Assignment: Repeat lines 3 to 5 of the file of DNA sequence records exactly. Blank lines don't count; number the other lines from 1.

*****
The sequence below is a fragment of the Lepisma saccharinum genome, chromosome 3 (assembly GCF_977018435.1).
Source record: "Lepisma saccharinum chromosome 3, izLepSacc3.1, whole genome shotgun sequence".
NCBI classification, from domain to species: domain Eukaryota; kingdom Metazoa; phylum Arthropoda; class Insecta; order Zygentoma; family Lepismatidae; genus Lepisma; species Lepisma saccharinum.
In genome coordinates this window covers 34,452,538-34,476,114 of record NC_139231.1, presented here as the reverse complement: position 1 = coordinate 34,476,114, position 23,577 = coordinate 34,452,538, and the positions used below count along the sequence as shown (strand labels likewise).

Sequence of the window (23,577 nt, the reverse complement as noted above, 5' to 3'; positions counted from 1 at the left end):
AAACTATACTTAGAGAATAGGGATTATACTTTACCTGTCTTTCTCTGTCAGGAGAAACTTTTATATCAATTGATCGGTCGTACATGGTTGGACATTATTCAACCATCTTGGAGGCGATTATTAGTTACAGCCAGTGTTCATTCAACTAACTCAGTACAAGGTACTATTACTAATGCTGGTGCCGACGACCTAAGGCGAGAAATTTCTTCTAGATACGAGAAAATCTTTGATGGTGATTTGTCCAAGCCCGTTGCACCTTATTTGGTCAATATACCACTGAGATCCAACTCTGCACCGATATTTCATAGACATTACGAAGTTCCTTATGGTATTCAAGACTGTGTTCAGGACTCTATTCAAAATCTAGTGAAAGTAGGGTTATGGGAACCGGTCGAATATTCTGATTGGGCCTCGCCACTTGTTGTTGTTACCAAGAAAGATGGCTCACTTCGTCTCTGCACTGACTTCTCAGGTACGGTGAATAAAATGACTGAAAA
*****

NCBI classification, from domain to species: domain Eukaryota; kingdom Metazoa; phylum Arthropoda; class Insecta; order Zygentoma; family Lepismatidae; genus Lepisma; species Lepisma saccharinum.
In genome coordinates this window covers 34,452,538-34,476,114 of record NC_139231.1, presented here as the reverse complement: position 1 = coordinate 34,476,114, position 23,577 = coordinate 34,452,538, and the positions used below count along the sequence as shown (strand labels likewise).

Sequence of the window (23,577 nt, the reverse complement as noted above, 5' to 3'; positions counted from 1 at the left end):